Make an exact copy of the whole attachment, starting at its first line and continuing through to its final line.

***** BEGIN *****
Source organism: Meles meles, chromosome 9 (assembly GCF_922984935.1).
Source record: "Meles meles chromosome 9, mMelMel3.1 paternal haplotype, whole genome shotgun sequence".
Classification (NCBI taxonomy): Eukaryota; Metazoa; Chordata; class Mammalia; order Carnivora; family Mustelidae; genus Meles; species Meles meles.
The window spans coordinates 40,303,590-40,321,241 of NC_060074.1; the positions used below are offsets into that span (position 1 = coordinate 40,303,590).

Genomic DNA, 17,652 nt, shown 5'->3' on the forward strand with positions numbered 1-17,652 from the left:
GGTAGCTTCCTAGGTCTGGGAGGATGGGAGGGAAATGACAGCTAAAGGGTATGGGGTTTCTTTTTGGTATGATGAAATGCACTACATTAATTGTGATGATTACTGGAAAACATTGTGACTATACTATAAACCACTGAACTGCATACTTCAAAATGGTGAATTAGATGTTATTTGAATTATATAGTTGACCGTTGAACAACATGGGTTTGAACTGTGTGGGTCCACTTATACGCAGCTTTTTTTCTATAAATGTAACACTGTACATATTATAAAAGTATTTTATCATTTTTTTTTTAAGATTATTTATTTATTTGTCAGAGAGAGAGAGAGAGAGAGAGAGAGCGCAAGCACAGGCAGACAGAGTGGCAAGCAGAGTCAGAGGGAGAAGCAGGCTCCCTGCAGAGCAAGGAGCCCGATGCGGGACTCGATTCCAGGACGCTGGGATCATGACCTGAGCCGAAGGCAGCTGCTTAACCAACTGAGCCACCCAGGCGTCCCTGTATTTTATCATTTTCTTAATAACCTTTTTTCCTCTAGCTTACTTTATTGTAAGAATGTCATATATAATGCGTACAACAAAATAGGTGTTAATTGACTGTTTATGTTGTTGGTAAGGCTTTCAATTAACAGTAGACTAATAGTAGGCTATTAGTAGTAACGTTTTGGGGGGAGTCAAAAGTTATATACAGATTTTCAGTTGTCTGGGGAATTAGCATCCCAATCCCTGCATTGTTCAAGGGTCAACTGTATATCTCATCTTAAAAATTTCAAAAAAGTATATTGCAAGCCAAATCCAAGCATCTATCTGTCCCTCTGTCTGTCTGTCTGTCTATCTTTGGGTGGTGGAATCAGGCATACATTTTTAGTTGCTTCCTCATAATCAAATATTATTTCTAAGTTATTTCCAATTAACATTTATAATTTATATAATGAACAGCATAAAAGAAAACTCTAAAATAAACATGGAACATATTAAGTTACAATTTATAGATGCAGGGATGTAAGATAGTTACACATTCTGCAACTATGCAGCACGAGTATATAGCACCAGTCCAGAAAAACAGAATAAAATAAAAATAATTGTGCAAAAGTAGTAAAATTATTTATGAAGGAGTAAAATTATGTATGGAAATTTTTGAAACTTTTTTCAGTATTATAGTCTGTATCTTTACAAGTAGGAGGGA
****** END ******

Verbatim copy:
Source organism: Meles meles, chromosome 9 (assembly GCF_922984935.1).
Source record: "Meles meles chromosome 9, mMelMel3.1 paternal haplotype, whole genome shotgun sequence".
Classification (NCBI taxonomy): Eukaryota; Metazoa; Chordata; class Mammalia; order Carnivora; family Mustelidae; genus Meles; species Meles meles.
The window spans coordinates 40,303,590-40,321,241 of NC_060074.1; the positions used below are offsets into that span (position 1 = coordinate 40,303,590).

Genomic DNA, 17,652 nt, shown 5'->3' on the forward strand with positions numbered 1-17,652 from the left:
GGTAGCTTCCTAGGTCTGGGAGGATGGGAGGGAAATGACAGCTAAAGGGTATGGGGTTTCTTTTTGGTATGATGAAATGCACTACATTAATTGTGATGATTACTGGAAAACATTGTGACTATACTATAAACCACTGAACTGCATACTTCAAAATGGTGAATTAGATGTTATTTGAATTATATAGTTGACCGTTGAACAACATGGGTTTGAACTGTGTGGGTCCACTTATACGCAGCTTTTTTTCTATAAATGTAACACTGTACATATTATAAAAGTATTTTATCATTTTTTTTTTAAGATTATTTATTTATTTGTCAGAGAGAGAGAGAGAGAGAGAGAGAGCGCAAGCACAGGCAGACAGAGTGGCAAGCAGAGTCAGAGGGAGAAGCAGGCTCCCTGCAGAGCAAGGAGCCCGATGCGGGACTCGATTCCAGGACGCTGGGATCATGACCTGAGCCGAAGGCAGCTGCTTAACCAACTGAGCCACCCAGGCGTCCCTGTATTTTATCATTTTCTTAATAACCTTTTTTCCTCTAGCTTACTTTATTGTAAGAATGTCATATATAATGCGTACAACAAAATAGGTGTTAATTGACTGTTTATGTTGTTGGTAAGGCTTTCAATTAACAGTAGACTAATAGTAGGCTATTAGTAGTAACGTTTTGGGGGGAGTCAAAAGTTATATACAGATTTTCAGTTGTCTGGGGAATTAGCATCCCAATCCCTGCATTGTTCAAGGGTCAACTGTATATCTCATCTTAAAAATTTCAAAAAAGTATATTGCAAGCCAAATCCAAGCATCTATCTGTCCCTCTGTCTGTCTGTCTGTCTATCTTTGGGTGGTGGAATCAGGCATACATTTTTAGTTGCTTCCTCATAATCAAATATTATTTCTAAGTTATTTCCAATTAACATTTATAATTTATATAATGAACAGCATAAAAGAAAACTCTAAAATAAACATGGAACATATTAAGTTACAATTTATAGATGCAGGGATGTAAGATAGTTACACATTCTGCAACTATGCAGCACGAGTATATAGCACCAGTCCAGAAAAACAGAATAAAATAAAAATAATTGTGCAAAAGTAGTAAAATTATTTATGAAGGAGTAAAATTATGTATGGAAATTTTTGAAACTTTTTTCAGTATTATAGTCTGTATCTTTACAAGTAGGAGGGA